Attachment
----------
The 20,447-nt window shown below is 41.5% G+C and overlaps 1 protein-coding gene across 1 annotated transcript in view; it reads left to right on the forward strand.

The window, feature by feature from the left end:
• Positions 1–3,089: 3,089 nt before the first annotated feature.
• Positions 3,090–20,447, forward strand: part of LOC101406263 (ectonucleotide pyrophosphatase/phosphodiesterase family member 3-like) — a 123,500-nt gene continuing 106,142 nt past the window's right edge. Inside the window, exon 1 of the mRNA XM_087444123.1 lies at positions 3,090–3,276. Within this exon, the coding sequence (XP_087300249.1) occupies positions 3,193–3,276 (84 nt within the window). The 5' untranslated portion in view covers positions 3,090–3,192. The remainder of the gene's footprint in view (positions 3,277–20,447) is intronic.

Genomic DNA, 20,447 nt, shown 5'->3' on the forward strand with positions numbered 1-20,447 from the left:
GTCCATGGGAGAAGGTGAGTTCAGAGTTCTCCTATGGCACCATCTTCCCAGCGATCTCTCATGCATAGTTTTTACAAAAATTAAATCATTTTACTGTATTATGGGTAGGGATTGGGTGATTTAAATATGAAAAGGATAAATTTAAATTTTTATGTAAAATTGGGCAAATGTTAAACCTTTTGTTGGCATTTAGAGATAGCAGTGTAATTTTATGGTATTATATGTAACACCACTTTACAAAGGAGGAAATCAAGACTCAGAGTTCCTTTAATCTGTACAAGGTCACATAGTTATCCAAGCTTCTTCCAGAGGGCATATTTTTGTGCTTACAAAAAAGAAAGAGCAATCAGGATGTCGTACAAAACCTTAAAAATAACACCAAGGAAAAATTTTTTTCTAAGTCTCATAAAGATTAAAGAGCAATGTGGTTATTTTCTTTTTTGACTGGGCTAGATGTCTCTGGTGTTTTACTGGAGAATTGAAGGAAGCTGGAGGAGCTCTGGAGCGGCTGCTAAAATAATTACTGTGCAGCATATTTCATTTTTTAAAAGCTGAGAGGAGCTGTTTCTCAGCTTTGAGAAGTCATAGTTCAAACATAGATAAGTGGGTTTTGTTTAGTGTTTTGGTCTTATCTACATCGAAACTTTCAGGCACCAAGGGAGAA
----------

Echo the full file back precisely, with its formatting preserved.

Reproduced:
The 20,447-nt window shown below is 41.5% G+C and overlaps 1 protein-coding gene across 1 annotated transcript in view; it reads left to right on the forward strand.

The window, feature by feature from the left end:
• Positions 1–3,089: 3,089 nt before the first annotated feature.
• Positions 3,090–20,447, forward strand: part of LOC101406263 (ectonucleotide pyrophosphatase/phosphodiesterase family member 3-like) — a 123,500-nt gene continuing 106,142 nt past the window's right edge. Inside the window, exon 1 of the mRNA XM_087444123.1 lies at positions 3,090–3,276. Within this exon, the coding sequence (XP_087300249.1) occupies positions 3,193–3,276 (84 nt within the window). The 5' untranslated portion in view covers positions 3,090–3,192. The remainder of the gene's footprint in view (positions 3,277–20,447) is intronic.

Genomic DNA, 20,447 nt, shown 5'->3' on the forward strand with positions numbered 1-20,447 from the left:
GTCCATGGGAGAAGGTGAGTTCAGAGTTCTCCTATGGCACCATCTTCCCAGCGATCTCTCATGCATAGTTTTTACAAAAATTAAATCATTTTACTGTATTATGGGTAGGGATTGGGTGATTTAAATATGAAAAGGATAAATTTAAATTTTTATGTAAAATTGGGCAAATGTTAAACCTTTTGTTGGCATTTAGAGATAGCAGTGTAATTTTATGGTATTATATGTAACACCACTTTACAAAGGAGGAAATCAAGACTCAGAGTTCCTTTAATCTGTACAAGGTCACATAGTTATCCAAGCTTCTTCCAGAGGGCATATTTTTGTGCTTACAAAAAAGAAAGAGCAATCAGGATGTCGTACAAAACCTTAAAAATAACACCAAGGAAAAATTTTTTTCTAAGTCTCATAAAGATTAAAGAGCAATGTGGTTATTTTCTTTTTTGACTGGGCTAGATGTCTCTGGTGTTTTACTGGAGAATTGAAGGAAGCTGGAGGAGCTCTGGAGCGGCTGCTAAAATAATTACTGTGCAGCATATTTCATTTTTTAAAAGCTGAGAGGAGCTGTTTCTCAGCTTTGAGAAGTCATAGTTCAAACATAGATAAGTGGGTTTTGTTTAGTGTTTTGGTCTTATCTACATCGAAACTTTCAGGCACCAAGGGAGAA